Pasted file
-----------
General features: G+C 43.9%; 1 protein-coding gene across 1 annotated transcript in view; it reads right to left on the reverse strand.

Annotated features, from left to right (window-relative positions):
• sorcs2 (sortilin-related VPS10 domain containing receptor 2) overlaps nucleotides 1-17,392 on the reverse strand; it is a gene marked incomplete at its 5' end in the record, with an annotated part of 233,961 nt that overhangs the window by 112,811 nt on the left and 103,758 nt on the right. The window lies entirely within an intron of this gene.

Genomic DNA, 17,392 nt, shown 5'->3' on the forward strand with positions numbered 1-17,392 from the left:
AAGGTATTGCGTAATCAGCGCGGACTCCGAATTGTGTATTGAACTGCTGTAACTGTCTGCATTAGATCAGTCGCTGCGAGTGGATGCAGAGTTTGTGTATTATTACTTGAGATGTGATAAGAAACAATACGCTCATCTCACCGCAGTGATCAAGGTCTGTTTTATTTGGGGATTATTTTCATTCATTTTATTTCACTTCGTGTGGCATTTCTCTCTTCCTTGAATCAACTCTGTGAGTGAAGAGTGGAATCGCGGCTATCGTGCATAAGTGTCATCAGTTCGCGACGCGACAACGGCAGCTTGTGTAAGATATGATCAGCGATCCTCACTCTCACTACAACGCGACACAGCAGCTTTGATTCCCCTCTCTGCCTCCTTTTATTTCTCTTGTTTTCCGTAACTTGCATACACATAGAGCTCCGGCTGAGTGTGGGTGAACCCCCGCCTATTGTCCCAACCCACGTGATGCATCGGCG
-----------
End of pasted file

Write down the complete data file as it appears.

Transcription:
General features: G+C 43.9%; 1 protein-coding gene across 1 annotated transcript in view; it reads right to left on the reverse strand.

Annotated features, from left to right (window-relative positions):
• sorcs2 (sortilin-related VPS10 domain containing receptor 2) overlaps nucleotides 1-17,392 on the reverse strand; it is a gene marked incomplete at its 5' end in the record, with an annotated part of 233,961 nt that overhangs the window by 112,811 nt on the left and 103,758 nt on the right. The window lies entirely within an intron of this gene.

Genomic DNA, 17,392 nt, shown 5'->3' on the forward strand with positions numbered 1-17,392 from the left:
AAGGTATTGCGTAATCAGCGCGGACTCCGAATTGTGTATTGAACTGCTGTAACTGTCTGCATTAGATCAGTCGCTGCGAGTGGATGCAGAGTTTGTGTATTATTACTTGAGATGTGATAAGAAACAATACGCTCATCTCACCGCAGTGATCAAGGTCTGTTTTATTTGGGGATTATTTTCATTCATTTTATTTCACTTCGTGTGGCATTTCTCTCTTCCTTGAATCAACTCTGTGAGTGAAGAGTGGAATCGCGGCTATCGTGCATAAGTGTCATCAGTTCGCGACGCGACAACGGCAGCTTGTGTAAGATATGATCAGCGATCCTCACTCTCACTACAACGCGACACAGCAGCTTTGATTCCCCTCTCTGCCTCCTTTTATTTCTCTTGTTTTCCGTAACTTGCATACACATAGAGCTCCGGCTGAGTGTGGGTGAACCCCCGCCTATTGTCCCAACCCACGTGATGCATCGGCG